A month or so ago, a friend of my son's made him a CD mix of songs by the band Fountains of Wayne; it's been living in the car ever since. The music is terrific, and also somewhat unexpected: Among other things, there's a cover of Britney Spears' "Hit Me Baby One More Time," which, stripped of her cloying voice and studio overproduction, reveals itself to be (dare I say it) a pretty rocking little song.
Listening to it this morning, I was reminded of one of my enduring frustrations with writing — that you can't cover a book or story by someone else. You can quote, you can review, you can translate, you can pay homage, but to create a literal cover version? Literature has no mechanism for such an act.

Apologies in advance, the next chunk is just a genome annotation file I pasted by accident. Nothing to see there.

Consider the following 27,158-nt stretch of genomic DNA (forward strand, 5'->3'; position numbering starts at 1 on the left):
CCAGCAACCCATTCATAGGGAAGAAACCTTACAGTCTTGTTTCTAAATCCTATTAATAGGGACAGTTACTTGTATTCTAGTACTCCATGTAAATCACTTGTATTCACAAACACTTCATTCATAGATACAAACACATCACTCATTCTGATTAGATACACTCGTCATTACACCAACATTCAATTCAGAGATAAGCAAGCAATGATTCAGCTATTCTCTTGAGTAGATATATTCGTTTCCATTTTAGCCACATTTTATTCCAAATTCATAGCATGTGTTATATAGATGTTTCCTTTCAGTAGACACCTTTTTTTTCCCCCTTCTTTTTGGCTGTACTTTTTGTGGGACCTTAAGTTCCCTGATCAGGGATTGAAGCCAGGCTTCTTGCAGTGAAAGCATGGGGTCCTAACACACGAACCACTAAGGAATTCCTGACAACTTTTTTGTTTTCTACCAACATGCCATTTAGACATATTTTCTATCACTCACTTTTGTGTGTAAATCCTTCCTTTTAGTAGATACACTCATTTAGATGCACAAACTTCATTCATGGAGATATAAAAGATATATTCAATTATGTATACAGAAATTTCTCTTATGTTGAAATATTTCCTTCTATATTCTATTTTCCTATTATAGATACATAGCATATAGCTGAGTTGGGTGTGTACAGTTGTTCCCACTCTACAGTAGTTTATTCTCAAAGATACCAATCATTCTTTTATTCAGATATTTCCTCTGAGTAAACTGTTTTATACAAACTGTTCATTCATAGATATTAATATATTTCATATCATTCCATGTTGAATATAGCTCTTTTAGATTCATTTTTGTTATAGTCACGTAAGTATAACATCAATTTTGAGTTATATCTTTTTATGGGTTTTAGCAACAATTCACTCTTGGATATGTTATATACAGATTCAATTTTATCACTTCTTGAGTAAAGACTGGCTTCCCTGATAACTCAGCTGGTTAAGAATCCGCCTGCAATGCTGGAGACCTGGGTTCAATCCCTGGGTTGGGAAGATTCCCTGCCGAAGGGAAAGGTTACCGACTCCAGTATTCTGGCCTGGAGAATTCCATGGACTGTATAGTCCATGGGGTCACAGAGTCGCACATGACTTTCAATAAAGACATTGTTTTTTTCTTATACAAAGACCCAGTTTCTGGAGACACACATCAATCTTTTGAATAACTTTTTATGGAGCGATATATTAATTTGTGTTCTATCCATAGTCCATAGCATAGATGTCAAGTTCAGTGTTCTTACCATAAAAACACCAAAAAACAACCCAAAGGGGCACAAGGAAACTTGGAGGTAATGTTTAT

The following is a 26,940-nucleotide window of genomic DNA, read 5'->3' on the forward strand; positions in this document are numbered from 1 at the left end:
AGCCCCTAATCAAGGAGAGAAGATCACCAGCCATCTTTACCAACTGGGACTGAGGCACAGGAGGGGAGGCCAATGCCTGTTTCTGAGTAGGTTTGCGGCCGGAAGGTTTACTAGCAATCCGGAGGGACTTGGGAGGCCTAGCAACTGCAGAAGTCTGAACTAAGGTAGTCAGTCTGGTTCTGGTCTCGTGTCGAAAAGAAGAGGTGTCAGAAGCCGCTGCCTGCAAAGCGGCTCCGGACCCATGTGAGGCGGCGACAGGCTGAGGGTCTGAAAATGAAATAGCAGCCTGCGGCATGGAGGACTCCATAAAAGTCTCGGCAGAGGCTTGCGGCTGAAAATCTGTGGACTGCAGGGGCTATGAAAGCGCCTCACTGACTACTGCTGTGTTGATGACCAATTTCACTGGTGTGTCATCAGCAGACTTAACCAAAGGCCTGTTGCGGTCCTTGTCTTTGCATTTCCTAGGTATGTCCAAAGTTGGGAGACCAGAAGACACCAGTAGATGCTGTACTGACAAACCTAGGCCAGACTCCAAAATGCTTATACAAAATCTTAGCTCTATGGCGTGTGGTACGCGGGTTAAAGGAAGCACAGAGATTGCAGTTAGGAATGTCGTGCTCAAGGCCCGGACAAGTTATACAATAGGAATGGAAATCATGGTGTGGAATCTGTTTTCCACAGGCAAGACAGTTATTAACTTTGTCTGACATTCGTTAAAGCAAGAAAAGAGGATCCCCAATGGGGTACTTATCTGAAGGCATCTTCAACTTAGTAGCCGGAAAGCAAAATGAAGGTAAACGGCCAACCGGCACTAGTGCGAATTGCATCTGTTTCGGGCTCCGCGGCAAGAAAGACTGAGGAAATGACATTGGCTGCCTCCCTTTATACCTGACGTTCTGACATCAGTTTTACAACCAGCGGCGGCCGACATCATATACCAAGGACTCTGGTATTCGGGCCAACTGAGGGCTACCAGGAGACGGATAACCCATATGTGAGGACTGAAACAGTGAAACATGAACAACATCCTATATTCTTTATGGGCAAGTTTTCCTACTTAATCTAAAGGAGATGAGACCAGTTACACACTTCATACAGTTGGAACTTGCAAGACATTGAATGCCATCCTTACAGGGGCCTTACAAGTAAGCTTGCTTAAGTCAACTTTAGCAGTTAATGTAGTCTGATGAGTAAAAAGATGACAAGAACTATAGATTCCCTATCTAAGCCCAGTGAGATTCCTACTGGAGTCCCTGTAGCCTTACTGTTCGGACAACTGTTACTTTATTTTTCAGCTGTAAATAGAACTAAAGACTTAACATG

Or does it? As I think about it, I can come up with two possible exceptions: Philip Roth's 1972 novella "The Breast," which spins off Franz Kafka's "The Metamorphosis" to tell the story of a man who awoke one morning from troubled dreams to find himself changed into a monstrous breast in his bed, and Peter Kuper's "The Metamorphosis," a graphic novel version of the same Kafka story that, in its own odd way, is so faithful to the original that to call it an adaptation is to entirely miss the point.
Is it telling that both have their origins in the same piece of writing? Is it something about Kafka, or about "The Metamorphosis" itself? Are there other literary covers that I'm missing? Maybe this is just the tip of the iceberg, a subgenre waiting to be found.
— David L. Ulin